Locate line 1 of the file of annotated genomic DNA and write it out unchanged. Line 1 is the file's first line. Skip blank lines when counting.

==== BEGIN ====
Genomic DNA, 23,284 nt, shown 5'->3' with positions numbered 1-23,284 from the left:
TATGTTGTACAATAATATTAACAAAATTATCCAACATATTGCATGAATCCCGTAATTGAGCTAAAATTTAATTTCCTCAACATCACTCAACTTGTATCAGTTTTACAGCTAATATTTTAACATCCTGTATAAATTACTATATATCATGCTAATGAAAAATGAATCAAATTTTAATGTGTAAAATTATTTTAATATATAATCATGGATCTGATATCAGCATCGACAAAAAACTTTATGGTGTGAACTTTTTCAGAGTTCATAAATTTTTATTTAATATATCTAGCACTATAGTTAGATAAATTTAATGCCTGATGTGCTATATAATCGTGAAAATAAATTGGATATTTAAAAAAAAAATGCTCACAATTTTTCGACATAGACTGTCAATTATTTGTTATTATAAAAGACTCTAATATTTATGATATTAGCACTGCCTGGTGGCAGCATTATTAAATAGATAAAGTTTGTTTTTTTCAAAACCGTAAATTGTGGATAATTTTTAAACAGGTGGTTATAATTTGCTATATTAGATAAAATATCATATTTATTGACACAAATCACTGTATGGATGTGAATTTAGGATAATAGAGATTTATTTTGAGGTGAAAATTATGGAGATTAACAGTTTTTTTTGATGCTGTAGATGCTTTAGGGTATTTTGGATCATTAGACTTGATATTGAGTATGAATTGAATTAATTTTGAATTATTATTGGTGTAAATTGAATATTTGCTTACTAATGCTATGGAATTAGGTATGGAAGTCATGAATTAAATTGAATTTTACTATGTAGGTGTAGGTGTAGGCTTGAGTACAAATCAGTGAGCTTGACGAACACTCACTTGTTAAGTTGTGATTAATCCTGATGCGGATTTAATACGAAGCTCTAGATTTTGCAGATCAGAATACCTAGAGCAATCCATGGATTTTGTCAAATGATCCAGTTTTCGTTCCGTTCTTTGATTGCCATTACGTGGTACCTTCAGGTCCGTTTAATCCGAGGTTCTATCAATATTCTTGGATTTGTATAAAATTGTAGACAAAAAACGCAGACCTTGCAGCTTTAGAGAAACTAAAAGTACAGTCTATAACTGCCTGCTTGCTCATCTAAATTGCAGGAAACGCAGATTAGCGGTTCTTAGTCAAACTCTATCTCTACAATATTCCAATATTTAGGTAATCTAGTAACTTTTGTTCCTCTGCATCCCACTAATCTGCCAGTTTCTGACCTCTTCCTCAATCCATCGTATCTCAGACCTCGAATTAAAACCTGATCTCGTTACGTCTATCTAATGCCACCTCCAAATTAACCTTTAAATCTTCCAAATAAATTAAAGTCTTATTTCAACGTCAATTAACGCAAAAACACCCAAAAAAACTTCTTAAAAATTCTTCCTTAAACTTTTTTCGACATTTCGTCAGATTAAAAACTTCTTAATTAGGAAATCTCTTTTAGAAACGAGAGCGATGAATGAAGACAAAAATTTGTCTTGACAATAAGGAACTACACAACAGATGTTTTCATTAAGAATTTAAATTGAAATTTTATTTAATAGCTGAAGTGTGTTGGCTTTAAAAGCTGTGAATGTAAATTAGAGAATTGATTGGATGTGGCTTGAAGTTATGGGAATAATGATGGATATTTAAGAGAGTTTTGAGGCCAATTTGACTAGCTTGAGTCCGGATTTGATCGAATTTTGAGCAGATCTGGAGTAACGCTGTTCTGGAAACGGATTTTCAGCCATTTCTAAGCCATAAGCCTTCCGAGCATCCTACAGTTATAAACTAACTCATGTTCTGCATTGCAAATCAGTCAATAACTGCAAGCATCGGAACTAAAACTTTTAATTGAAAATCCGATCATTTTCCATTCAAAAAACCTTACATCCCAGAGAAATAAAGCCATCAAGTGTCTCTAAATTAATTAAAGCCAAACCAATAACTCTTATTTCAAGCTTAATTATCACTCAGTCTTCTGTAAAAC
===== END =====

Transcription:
Genomic DNA, 23,284 nt, shown 5'->3' with positions numbered 1-23,284 from the left: